When I was in Scotland last year I also read about the Highland Scot who suggested the tomb of the unknown soldier.

tomb of unknown warrior

Love and loss is the essence of our humanity. Returned men and women damaged beyond recognition examples of the extremities of loss and bereavement. They do not get over it, or move on, or get closure.

In Fromelles, France where 5000 Australians died in the most tragic night in the history of WW1 the poppies were a beautiful contrast to the tragic scene of desolation. And of course, those casualties not in uniform were rarely recorded in official history.

The book, What’s wrong with ANZAC? details the huge disparity between public remembrance ( solemn artefacts etc) often misused for militarism and nationalism compared with the ambivalent stories of sacrifice and experience of survivors and the generations of pain resulting from war.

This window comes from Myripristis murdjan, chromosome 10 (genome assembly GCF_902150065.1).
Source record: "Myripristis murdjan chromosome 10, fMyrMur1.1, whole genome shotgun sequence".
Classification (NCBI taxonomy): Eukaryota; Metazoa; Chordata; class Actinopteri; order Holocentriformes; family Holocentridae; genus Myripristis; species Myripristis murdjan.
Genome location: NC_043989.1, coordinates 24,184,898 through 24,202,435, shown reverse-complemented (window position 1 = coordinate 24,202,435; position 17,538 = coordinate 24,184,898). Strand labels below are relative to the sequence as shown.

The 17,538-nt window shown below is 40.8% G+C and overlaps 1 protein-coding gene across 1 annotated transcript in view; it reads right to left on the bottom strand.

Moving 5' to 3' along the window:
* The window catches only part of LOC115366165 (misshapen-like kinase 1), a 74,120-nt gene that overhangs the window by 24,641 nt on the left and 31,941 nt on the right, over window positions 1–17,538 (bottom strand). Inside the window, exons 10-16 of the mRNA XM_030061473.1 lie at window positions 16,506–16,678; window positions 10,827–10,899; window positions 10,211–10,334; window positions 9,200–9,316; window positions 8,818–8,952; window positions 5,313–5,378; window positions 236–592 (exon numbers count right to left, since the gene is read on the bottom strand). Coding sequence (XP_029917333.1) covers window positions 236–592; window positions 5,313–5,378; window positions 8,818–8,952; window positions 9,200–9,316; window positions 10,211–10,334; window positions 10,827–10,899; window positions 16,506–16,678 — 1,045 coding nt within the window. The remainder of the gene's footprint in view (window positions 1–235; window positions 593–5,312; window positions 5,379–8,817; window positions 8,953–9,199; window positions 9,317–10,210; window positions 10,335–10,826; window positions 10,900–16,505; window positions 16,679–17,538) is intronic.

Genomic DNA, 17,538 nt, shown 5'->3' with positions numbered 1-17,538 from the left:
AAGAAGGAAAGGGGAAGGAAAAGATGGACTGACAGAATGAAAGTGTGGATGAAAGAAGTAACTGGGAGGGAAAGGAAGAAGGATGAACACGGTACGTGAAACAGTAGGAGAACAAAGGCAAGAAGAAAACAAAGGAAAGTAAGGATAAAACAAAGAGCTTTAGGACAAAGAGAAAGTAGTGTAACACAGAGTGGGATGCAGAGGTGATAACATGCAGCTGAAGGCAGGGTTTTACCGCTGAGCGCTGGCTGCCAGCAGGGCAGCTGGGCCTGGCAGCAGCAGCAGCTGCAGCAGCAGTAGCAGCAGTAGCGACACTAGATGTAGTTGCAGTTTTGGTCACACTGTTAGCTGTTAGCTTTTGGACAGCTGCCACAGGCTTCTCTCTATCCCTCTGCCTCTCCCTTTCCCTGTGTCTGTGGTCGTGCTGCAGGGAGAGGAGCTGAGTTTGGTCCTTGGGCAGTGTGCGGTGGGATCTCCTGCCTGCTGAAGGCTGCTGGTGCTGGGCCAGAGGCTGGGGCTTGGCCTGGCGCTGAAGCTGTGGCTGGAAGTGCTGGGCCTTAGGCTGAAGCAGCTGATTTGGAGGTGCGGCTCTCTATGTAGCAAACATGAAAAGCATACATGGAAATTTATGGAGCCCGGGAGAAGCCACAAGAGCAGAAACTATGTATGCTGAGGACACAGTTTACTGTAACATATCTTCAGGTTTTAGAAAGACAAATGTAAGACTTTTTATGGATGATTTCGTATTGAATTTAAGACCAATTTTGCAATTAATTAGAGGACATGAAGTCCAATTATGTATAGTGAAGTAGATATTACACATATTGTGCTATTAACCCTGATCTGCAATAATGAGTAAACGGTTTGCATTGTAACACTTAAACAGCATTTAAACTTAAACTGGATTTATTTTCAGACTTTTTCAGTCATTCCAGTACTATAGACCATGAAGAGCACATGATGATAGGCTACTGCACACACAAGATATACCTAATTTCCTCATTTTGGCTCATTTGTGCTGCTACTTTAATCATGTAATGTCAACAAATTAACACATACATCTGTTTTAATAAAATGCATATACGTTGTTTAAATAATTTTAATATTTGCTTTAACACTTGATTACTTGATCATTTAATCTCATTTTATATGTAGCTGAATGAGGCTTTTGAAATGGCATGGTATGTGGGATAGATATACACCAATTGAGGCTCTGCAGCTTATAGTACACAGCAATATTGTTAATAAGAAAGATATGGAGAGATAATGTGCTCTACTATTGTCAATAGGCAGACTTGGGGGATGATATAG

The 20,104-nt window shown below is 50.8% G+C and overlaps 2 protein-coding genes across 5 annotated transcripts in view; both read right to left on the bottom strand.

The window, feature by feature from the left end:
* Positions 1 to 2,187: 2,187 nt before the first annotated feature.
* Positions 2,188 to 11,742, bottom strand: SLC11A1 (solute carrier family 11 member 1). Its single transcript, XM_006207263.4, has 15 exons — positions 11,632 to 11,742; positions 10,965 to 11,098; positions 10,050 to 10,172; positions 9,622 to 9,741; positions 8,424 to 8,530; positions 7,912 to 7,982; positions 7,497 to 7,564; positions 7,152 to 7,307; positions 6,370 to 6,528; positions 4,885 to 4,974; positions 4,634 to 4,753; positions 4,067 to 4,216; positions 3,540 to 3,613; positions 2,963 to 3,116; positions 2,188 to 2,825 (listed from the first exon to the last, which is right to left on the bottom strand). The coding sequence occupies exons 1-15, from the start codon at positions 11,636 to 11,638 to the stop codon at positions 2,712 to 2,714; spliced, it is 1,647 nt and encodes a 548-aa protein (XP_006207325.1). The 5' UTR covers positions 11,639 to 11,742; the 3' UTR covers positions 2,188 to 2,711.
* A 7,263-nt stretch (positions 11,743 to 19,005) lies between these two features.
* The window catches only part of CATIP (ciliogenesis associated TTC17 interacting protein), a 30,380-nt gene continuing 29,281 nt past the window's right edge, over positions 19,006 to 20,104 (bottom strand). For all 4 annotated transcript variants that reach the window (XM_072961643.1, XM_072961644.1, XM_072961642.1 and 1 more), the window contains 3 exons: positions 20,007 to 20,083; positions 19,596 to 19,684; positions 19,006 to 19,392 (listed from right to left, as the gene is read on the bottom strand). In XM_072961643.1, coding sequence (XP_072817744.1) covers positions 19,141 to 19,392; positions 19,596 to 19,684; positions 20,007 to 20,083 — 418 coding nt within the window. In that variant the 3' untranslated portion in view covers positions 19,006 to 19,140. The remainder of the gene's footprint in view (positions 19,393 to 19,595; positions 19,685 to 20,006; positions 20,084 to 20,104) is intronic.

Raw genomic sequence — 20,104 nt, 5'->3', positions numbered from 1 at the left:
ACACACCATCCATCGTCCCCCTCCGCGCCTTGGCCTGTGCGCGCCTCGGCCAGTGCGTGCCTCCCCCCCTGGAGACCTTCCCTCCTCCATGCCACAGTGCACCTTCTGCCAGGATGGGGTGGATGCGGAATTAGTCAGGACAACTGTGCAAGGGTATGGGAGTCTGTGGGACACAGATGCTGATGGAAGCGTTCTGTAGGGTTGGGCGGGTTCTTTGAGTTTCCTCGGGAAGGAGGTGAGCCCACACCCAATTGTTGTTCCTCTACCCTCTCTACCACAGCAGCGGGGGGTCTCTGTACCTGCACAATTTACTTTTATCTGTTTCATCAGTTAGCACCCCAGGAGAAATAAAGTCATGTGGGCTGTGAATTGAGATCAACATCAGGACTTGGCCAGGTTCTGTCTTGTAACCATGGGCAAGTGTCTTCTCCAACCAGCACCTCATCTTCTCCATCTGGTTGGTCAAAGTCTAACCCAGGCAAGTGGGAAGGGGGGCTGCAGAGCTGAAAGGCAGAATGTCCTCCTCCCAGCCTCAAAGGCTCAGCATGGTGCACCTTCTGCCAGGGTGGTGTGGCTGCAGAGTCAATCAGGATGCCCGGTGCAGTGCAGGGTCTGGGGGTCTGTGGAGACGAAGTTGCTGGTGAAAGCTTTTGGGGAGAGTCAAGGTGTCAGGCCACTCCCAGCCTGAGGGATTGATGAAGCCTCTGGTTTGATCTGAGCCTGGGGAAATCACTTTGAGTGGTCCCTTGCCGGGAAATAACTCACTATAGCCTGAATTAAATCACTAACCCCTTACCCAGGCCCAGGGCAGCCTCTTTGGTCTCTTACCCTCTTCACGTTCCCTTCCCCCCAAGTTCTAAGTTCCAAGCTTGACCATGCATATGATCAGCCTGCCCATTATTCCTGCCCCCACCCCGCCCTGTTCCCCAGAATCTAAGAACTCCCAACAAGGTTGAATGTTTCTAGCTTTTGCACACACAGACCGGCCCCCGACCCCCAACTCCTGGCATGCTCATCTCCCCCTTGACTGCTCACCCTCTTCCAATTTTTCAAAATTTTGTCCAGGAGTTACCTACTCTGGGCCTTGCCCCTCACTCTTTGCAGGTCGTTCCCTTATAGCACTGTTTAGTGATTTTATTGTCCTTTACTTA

For me, the poppy has always been about acknowledging the devastation and tragedy of lives shattered and lost, remembering, mourning and hoping it never happens again!

Patriotic music written in wartime has been used to express national pride, spread propaganda, encourage enlistment and motivate troops.

Perhaps that’s why Eric Bogle’s antiwar songs written at the time of the Vietnam War but set in WW1, were and still are definitive songs for peace, honouring those who made the greatest sacrifice and pointing out the senselessness of armed conflict, and tragic waste to humanity.

Green Fields of France by Eric Bogle

Oh how do you do, young Willy McBride